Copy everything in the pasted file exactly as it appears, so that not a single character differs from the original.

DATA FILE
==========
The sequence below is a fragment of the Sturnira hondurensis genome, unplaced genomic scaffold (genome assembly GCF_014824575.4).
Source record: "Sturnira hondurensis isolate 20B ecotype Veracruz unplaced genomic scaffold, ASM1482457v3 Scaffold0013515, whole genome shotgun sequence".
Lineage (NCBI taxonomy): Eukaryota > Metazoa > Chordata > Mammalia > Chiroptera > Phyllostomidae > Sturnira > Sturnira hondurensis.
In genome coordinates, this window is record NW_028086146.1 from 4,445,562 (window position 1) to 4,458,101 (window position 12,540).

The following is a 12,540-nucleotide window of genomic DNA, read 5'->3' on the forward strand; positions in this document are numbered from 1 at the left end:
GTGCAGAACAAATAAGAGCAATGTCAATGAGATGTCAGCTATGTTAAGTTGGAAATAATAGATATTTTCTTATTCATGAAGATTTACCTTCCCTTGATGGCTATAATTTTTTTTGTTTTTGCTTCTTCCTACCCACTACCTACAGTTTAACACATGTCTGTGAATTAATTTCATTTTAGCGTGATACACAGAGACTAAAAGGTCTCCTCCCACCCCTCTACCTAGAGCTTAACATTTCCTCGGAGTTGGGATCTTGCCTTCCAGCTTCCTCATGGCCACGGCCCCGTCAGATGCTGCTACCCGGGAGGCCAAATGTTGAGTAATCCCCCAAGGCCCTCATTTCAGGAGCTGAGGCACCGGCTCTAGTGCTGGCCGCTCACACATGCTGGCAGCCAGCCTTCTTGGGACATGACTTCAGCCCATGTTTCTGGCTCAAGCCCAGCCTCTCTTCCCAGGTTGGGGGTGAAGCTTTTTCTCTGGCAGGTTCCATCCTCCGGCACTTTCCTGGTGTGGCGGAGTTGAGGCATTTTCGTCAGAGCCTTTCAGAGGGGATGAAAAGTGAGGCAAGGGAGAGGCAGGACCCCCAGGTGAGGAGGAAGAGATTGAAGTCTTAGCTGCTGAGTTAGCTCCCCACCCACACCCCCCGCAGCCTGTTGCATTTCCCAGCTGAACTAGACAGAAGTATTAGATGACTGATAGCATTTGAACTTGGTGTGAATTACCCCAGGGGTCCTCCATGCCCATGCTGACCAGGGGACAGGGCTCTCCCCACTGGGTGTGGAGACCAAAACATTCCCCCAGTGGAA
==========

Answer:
The sequence below is a fragment of the Sturnira hondurensis genome, unplaced genomic scaffold (genome assembly GCF_014824575.4).
Source record: "Sturnira hondurensis isolate 20B ecotype Veracruz unplaced genomic scaffold, ASM1482457v3 Scaffold0013515, whole genome shotgun sequence".
Lineage (NCBI taxonomy): Eukaryota > Metazoa > Chordata > Mammalia > Chiroptera > Phyllostomidae > Sturnira > Sturnira hondurensis.
In genome coordinates, this window is record NW_028086146.1 from 4,445,562 (window position 1) to 4,458,101 (window position 12,540).

The following is a 12,540-nucleotide window of genomic DNA, read 5'->3' on the forward strand; positions in this document are numbered from 1 at the left end:
GTGCAGAACAAATAAGAGCAATGTCAATGAGATGTCAGCTATGTTAAGTTGGAAATAATAGATATTTTCTTATTCATGAAGATTTACCTTCCCTTGATGGCTATAATTTTTTTTGTTTTTGCTTCTTCCTACCCACTACCTACAGTTTAACACATGTCTGTGAATTAATTTCATTTTAGCGTGATACACAGAGACTAAAAGGTCTCCTCCCACCCCTCTACCTAGAGCTTAACATTTCCTCGGAGTTGGGATCTTGCCTTCCAGCTTCCTCATGGCCACGGCCCCGTCAGATGCTGCTACCCGGGAGGCCAAATGTTGAGTAATCCCCCAAGGCCCTCATTTCAGGAGCTGAGGCACCGGCTCTAGTGCTGGCCGCTCACACATGCTGGCAGCCAGCCTTCTTGGGACATGACTTCAGCCCATGTTTCTGGCTCAAGCCCAGCCTCTCTTCCCAGGTTGGGGGTGAAGCTTTTTCTCTGGCAGGTTCCATCCTCCGGCACTTTCCTGGTGTGGCGGAGTTGAGGCATTTTCGTCAGAGCCTTTCAGAGGGGATGAAAAGTGAGGCAAGGGAGAGGCAGGACCCCCAGGTGAGGAGGAAGAGATTGAAGTCTTAGCTGCTGAGTTAGCTCCCCACCCACACCCCCCGCAGCCTGTTGCATTTCCCAGCTGAACTAGACAGAAGTATTAGATGACTGATAGCATTTGAACTTGGTGTGAATTACCCCAGGGGTCCTCCATGCCCATGCTGACCAGGGGACAGGGCTCTCCCCACTGGGTGTGGAGACCAAAACATTCCCCCAGTGGAA